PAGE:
In mid April, I was welcomed by the Seattle community to speak about Appium at their Mobile Development Meetup. In addition to having a great time and great conversations, there were some key takeaways from the meetup that are worthy of some thought. Of course, there's not time to summarize all the amazing conversations that I had with the wonderful Seattle-ites, but here are the high points.
Mobile testing is more important now than it's ever been. There are few things as painful as submitting your app to the app store, getting it accepted and published, then realizing that your app has a showstopper bug that's getting lots of 1 star reviews. Of course, more testing would solve that problem, but testing everything manually is a long, slow process. So we turn to automated testing, but the situation there is little better. Between all the different frameworks (with different limitations), it starts to feel like you're learning a new framework every time you want to write a test. So it's back to manual testing... and the cycle repeats itself.
There's a deep need for a cross platform testing tool. People are writing apps for Android and iOS now. Not just one or the other. And you're probably being asked to test on both platforms. So rather than manually test on every device and OS you need to support, what can you do? You need a tool that lets you write your app so you can write one test and run it on many platforms. It was great to see people's enthusiasm for Appium because it lets you run tests on iOS and Android.
Accessibility is not optional. This is a sticky issue for a lot of developers. On one hand, accessibility is a key technology for the web, and something we all ought to have in our apps anyway. On the other hand, it takes time to build in accessibility and your project was due yesterday. Tipping the scales in accessibility's favor is the fact that nearly all iOS and Android testing tools use accessibility functionality in some way to automate the device. Much like the early days of browser automation, these labels and hooks are all that exist to allow for automating the device. So if you're stuck on accessibility, remember that it makes testing your apps easier too.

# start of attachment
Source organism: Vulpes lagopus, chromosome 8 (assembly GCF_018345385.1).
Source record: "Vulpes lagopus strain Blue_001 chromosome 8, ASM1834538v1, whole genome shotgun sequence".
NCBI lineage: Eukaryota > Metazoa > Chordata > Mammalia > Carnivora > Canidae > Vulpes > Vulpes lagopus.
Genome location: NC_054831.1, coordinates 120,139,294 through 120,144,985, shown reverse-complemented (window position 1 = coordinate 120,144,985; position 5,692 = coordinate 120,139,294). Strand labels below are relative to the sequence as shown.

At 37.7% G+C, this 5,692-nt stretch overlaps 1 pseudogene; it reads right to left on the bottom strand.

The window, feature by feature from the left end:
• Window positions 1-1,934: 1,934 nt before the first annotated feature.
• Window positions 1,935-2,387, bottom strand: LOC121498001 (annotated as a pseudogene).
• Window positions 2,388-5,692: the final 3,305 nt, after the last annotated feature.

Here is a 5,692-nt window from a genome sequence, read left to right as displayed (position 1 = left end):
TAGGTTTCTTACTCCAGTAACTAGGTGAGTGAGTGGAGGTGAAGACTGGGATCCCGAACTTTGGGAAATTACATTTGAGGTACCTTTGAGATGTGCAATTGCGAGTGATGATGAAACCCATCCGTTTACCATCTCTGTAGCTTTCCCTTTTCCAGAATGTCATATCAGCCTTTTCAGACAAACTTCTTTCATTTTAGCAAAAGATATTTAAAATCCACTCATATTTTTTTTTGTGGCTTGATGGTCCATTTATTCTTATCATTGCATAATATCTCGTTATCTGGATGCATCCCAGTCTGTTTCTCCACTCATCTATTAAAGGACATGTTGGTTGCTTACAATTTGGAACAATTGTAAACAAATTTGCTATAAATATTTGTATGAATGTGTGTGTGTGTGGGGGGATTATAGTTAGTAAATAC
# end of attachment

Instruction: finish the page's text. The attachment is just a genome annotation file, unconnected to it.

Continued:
Mobile Development is complex. If you've gone to a mobile meetup, odds are you left with your head spinning. Keeping all the frameworks, concepts, and tools straight is a full-time job, and you've got code to write! Don't feel bad. The mobile world is complex and moves at an astonishing speed. It's worth some time to get the basic concepts straight: Hybrid v. Native apps, the major app development frameworks, and the top testing tools (like Appium!).
Windows Phone and Firefox OS cannot just be ignored. While neither of these platforms has the market share to command a lot of attention yet, it's important that mobile devs keep their eyes on the future. You don't know what the market will choose as the next great platform, and it's absolutely key to keep a strong awareness of what is coming in the future, and how you can write killer apps with great tests on that hot new platform. So important that Sauce Labs' Jonathan Lipps spent his time at GTAC working with some Mozillians to hack Firefox OS into Appium.
Seattle's mobile developers are amazing! I had some great conversations and spent the day after my talk hacking with some cool engineers, getting them set up to use Appium. Props to Carter Rabasa for setting up an amazing meetup. If you're in the Seattle area, check them out!